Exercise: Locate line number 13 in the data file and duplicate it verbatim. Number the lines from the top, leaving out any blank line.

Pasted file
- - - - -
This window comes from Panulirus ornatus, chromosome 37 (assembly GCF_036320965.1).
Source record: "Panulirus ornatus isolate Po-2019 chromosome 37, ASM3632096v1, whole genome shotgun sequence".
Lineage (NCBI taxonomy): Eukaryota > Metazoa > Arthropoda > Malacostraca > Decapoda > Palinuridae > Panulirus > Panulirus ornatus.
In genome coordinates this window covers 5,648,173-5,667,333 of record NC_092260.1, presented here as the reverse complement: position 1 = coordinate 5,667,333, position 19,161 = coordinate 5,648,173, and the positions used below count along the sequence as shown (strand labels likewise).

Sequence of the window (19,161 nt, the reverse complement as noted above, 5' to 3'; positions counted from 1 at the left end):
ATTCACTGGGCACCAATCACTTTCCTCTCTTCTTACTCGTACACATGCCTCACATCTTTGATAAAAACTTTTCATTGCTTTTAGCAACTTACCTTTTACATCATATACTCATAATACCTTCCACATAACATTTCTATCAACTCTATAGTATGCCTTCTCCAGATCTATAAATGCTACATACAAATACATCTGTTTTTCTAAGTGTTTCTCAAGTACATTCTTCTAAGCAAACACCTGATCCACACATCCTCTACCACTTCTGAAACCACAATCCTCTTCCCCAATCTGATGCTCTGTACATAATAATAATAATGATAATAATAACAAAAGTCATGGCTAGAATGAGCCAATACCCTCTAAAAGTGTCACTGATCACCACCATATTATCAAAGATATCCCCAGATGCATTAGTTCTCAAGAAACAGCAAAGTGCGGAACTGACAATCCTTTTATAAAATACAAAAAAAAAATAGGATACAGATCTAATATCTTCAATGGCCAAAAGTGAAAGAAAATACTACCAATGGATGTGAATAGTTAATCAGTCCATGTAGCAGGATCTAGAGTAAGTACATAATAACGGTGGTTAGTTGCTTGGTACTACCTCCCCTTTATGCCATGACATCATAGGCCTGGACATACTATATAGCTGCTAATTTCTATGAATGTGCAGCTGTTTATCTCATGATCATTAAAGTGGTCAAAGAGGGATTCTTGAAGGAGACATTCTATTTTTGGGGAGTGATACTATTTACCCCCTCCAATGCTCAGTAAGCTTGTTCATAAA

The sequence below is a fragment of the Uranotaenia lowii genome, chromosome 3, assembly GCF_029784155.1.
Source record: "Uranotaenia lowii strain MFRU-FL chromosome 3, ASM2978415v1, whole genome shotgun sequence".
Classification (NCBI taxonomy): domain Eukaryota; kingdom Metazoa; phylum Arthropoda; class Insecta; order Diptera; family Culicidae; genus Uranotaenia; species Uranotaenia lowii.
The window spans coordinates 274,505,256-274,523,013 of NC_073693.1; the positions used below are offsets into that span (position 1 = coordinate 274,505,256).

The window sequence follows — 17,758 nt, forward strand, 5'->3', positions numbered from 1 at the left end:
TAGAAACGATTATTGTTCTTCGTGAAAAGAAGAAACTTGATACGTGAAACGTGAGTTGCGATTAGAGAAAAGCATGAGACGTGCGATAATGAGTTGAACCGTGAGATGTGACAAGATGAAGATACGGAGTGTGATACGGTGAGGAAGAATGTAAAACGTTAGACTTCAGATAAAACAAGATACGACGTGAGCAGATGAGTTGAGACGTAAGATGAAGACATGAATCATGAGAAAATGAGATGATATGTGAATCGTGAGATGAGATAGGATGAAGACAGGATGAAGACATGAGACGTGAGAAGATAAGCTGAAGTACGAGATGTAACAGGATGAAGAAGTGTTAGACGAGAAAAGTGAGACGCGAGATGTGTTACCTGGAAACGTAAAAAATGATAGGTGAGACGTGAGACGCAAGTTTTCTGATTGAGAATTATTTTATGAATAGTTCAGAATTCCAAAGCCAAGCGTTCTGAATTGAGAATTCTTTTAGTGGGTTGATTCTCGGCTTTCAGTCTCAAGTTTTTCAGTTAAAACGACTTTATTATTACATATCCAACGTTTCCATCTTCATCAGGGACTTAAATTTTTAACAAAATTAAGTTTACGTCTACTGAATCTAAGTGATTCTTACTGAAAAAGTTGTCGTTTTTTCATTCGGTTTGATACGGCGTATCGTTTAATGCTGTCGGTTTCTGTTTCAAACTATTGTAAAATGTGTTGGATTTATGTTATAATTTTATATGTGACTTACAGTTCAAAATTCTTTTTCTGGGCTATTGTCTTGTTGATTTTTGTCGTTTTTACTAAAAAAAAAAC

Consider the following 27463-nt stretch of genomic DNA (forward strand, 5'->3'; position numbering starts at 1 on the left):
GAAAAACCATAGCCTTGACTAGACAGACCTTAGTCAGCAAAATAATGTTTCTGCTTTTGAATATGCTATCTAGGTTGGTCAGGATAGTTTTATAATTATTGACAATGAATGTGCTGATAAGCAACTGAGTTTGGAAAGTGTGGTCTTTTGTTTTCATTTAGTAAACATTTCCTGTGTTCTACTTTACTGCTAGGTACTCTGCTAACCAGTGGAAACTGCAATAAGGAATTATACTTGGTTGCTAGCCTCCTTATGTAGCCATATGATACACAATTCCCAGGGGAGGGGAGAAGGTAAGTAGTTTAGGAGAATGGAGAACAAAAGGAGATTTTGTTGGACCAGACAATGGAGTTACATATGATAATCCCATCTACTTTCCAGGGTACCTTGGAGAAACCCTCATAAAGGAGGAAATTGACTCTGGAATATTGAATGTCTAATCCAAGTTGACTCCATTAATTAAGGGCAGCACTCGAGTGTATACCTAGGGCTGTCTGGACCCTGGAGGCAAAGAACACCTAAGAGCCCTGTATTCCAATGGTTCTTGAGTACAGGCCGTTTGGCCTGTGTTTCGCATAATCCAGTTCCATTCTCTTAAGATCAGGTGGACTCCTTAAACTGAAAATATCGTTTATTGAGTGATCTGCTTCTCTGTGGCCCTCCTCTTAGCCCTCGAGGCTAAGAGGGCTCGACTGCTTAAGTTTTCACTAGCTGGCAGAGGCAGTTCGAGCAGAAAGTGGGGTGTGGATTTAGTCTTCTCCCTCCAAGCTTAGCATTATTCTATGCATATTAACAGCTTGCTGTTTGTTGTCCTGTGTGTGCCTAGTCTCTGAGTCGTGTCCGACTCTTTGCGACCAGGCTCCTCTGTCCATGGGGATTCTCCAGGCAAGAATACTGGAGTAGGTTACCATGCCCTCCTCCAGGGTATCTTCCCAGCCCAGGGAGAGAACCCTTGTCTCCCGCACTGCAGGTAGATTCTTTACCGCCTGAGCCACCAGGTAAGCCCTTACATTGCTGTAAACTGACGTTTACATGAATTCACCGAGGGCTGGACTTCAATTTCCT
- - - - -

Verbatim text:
Consider the following 27463-nt stretch of genomic DNA (forward strand, 5'->3'; position numbering starts at 1 on the left):